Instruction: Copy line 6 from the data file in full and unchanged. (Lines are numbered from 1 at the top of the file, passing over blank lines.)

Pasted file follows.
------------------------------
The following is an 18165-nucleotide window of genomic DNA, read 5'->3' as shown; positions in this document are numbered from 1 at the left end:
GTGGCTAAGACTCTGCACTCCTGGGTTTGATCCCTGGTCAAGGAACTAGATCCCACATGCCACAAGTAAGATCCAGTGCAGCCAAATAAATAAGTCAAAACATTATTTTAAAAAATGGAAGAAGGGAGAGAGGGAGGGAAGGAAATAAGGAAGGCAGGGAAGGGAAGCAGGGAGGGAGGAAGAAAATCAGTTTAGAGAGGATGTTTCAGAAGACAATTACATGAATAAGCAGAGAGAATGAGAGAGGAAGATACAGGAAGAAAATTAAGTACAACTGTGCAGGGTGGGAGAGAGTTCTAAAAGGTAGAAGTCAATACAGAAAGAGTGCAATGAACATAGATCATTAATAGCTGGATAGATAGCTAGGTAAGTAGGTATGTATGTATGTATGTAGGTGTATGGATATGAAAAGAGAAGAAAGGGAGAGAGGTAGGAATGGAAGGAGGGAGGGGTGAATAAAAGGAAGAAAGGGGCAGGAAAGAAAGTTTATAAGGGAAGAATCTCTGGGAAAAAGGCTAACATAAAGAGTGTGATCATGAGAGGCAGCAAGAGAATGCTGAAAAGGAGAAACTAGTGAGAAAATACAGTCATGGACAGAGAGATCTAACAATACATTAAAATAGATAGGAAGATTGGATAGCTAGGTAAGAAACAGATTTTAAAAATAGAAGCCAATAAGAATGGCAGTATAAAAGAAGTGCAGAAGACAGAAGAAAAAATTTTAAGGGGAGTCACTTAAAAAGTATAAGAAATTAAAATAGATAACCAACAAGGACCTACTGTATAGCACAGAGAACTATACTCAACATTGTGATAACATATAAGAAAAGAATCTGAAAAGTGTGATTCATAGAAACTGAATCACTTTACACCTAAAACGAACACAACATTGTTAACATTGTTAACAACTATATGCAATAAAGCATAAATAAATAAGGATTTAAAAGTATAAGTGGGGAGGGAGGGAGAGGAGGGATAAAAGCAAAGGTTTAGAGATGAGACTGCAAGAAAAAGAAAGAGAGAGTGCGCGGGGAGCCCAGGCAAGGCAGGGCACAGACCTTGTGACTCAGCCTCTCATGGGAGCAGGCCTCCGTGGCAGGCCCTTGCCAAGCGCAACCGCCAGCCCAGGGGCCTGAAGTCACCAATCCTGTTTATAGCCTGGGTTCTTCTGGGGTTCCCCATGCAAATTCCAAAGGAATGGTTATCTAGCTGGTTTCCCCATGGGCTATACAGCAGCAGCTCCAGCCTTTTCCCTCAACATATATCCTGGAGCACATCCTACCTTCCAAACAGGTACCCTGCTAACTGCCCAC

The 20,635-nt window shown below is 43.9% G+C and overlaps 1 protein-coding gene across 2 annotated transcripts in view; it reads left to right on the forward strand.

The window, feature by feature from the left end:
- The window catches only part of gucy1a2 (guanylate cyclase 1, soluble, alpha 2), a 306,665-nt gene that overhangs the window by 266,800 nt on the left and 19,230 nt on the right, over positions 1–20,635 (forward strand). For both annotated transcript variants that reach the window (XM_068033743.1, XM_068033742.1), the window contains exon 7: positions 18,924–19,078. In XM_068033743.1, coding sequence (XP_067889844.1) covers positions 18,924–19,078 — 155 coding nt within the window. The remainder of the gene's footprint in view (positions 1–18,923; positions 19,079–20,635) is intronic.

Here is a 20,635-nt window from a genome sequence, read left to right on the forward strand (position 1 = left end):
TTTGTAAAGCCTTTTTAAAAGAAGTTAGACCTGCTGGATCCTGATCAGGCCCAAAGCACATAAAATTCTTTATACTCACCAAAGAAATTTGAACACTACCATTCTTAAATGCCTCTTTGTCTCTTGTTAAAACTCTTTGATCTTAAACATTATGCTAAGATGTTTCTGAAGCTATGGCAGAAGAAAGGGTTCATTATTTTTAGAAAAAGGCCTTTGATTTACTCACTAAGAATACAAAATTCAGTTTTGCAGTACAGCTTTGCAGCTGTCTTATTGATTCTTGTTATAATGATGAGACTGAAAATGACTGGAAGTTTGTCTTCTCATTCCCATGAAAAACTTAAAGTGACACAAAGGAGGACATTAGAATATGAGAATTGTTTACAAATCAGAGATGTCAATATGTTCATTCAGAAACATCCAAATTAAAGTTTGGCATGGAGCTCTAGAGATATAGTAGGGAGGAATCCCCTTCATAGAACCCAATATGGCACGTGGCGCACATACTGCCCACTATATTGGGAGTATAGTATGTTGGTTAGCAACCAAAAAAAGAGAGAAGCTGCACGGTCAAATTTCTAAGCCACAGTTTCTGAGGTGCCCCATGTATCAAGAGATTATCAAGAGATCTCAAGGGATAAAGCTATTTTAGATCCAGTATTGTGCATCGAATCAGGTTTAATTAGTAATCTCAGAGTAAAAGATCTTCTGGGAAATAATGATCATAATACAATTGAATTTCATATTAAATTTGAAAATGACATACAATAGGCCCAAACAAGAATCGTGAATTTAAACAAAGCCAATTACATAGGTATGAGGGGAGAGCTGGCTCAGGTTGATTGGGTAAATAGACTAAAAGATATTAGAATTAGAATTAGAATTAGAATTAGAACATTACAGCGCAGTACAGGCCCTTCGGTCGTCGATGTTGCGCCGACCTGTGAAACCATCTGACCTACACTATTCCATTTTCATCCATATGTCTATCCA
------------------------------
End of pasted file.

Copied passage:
Here is a 20,635-nt window from a genome sequence, read left to right on the forward strand (position 1 = left end):